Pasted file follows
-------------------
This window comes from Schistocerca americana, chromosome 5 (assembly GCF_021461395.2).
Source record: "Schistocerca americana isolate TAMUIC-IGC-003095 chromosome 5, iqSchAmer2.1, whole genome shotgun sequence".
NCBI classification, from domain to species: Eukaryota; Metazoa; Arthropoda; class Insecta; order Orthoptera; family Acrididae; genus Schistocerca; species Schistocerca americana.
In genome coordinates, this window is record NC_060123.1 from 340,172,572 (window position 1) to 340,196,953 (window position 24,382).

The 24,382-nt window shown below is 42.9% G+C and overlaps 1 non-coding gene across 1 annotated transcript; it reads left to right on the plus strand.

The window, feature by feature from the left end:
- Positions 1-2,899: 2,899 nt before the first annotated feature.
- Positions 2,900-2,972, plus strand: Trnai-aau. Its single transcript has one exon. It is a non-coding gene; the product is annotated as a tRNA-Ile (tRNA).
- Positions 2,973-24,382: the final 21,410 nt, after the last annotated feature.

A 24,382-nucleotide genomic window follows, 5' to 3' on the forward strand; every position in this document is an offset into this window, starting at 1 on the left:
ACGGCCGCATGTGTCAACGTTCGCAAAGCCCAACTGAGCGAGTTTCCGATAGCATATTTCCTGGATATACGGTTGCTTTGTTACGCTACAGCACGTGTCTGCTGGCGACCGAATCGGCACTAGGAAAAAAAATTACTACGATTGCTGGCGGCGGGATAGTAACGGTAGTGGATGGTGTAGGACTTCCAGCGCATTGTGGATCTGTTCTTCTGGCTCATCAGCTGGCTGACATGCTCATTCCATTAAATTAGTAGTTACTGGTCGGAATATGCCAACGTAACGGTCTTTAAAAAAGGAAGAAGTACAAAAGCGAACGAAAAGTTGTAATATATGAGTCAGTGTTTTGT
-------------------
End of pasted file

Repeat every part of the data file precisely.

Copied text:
This window comes from Schistocerca americana, chromosome 5 (assembly GCF_021461395.2).
Source record: "Schistocerca americana isolate TAMUIC-IGC-003095 chromosome 5, iqSchAmer2.1, whole genome shotgun sequence".
NCBI classification, from domain to species: Eukaryota; Metazoa; Arthropoda; class Insecta; order Orthoptera; family Acrididae; genus Schistocerca; species Schistocerca americana.
In genome coordinates, this window is record NC_060123.1 from 340,172,572 (window position 1) to 340,196,953 (window position 24,382).

The 24,382-nt window shown below is 42.9% G+C and overlaps 1 non-coding gene across 1 annotated transcript; it reads left to right on the plus strand.

The window, feature by feature from the left end:
- Positions 1-2,899: 2,899 nt before the first annotated feature.
- Positions 2,900-2,972, plus strand: Trnai-aau. Its single transcript has one exon. It is a non-coding gene; the product is annotated as a tRNA-Ile (tRNA).
- Positions 2,973-24,382: the final 21,410 nt, after the last annotated feature.

A 24,382-nucleotide genomic window follows, 5' to 3' on the forward strand; every position in this document is an offset into this window, starting at 1 on the left:
ACGGCCGCATGTGTCAACGTTCGCAAAGCCCAACTGAGCGAGTTTCCGATAGCATATTTCCTGGATATACGGTTGCTTTGTTACGCTACAGCACGTGTCTGCTGGCGACCGAATCGGCACTAGGAAAAAAAATTACTACGATTGCTGGCGGCGGGATAGTAACGGTAGTGGATGGTGTAGGACTTCCAGCGCATTGTGGATCTGTTCTTCTGGCTCATCAGCTGGCTGACATGCTCATTCCATTAAATTAGTAGTTACTGGTCGGAATATGCCAACGTAACGGTCTTTAAAAAAGGAAGAAGTACAAAAGCGAACGAAAAGTTGTAATATATGAGTCAGTGTTTTGT